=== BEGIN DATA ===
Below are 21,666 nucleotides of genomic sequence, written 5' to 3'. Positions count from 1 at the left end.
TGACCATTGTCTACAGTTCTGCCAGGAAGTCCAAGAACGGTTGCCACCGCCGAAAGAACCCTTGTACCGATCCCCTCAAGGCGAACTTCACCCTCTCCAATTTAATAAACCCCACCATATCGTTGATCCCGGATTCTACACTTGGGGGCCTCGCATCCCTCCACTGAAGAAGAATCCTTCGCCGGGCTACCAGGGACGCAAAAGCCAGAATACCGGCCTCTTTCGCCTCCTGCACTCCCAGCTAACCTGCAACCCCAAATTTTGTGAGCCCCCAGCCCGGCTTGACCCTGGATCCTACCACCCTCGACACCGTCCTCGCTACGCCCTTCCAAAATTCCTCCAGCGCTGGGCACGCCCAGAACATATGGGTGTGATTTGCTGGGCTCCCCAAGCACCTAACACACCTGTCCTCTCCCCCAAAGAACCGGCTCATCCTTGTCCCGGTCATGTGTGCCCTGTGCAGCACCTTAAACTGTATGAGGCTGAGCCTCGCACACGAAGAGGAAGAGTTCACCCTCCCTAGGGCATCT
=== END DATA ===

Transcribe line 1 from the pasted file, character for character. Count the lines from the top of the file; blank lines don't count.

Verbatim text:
Below are 21,666 nucleotides of genomic sequence, written 5' to 3'. Positions count from 1 at the left end.